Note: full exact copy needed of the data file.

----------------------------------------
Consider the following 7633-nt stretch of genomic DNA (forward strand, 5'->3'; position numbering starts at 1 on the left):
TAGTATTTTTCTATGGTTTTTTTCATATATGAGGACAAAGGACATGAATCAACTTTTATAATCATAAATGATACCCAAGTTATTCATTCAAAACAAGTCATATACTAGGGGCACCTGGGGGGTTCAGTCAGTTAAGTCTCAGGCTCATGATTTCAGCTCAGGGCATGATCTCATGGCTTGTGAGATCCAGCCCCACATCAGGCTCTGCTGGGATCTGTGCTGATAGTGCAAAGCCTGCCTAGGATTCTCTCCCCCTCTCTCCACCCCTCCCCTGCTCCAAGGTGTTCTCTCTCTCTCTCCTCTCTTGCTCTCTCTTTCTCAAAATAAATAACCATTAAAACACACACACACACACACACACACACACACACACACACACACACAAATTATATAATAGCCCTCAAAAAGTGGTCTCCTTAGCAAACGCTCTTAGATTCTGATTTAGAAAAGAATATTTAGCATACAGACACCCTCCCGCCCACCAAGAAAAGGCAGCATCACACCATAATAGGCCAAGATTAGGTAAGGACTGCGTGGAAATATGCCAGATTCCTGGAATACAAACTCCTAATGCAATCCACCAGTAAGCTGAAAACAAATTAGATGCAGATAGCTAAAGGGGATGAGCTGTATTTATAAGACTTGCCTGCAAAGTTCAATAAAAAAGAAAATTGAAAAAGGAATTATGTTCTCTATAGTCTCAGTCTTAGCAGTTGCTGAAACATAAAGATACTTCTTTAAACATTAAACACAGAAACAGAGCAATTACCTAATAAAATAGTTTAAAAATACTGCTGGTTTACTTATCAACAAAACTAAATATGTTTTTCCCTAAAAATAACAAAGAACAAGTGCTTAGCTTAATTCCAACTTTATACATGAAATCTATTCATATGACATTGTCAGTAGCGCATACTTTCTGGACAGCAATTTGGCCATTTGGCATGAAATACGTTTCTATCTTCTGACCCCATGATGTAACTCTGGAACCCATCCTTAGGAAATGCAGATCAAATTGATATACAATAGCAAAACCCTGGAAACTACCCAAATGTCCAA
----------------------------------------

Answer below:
Consider the following 7633-nt stretch of genomic DNA (forward strand, 5'->3'; position numbering starts at 1 on the left):
TAGTATTTTTCTATGGTTTTTTTCATATATGAGGACAAAGGACATGAATCAACTTTTATAATCATAAATGATACCCAAGTTATTCATTCAAAACAAGTCATATACTAGGGGCACCTGGGGGGTTCAGTCAGTTAAGTCTCAGGCTCATGATTTCAGCTCAGGGCATGATCTCATGGCTTGTGAGATCCAGCCCCACATCAGGCTCTGCTGGGATCTGTGCTGATAGTGCAAAGCCTGCCTAGGATTCTCTCCCCCTCTCTCCACCCCTCCCCTGCTCCAAGGTGTTCTCTCTCTCTCTCCTCTCTTGCTCTCTCTTTCTCAAAATAAATAACCATTAAAACACACACACACACACACACACACACACACACACACACACACACAAATTATATAATAGCCCTCAAAAAGTGGTCTCCTTAGCAAACGCTCTTAGATTCTGATTTAGAAAAGAATATTTAGCATACAGACACCCTCCCGCCCACCAAGAAAAGGCAGCATCACACCATAATAGGCCAAGATTAGGTAAGGACTGCGTGGAAATATGCCAGATTCCTGGAATACAAACTCCTAATGCAATCCACCAGTAAGCTGAAAACAAATTAGATGCAGATAGCTAAAGGGGATGAGCTGTATTTATAAGACTTGCCTGCAAAGTTCAATAAAAAAGAAAATTGAAAAAGGAATTATGTTCTCTATAGTCTCAGTCTTAGCAGTTGCTGAAACATAAAGATACTTCTTTAAACATTAAACACAGAAACAGAGCAATTACCTAATAAAATAGTTTAAAAATACTGCTGGTTTACTTATCAACAAAACTAAATATGTTTTTCCCTAAAAATAACAAAGAACAAGTGCTTAGCTTAATTCCAACTTTATACATGAAATCTATTCATATGACATTGTCAGTAGCGCATACTTTCTGGACAGCAATTTGGCCATTTGGCATGAAATACGTTTCTATCTTCTGACCCCATGATGTAACTCTGGAACCCATCCTTAGGAAATGCAGATCAAATTGATATACAATAGCAAAACCCTGGAAACTACCCAAATGTCCAA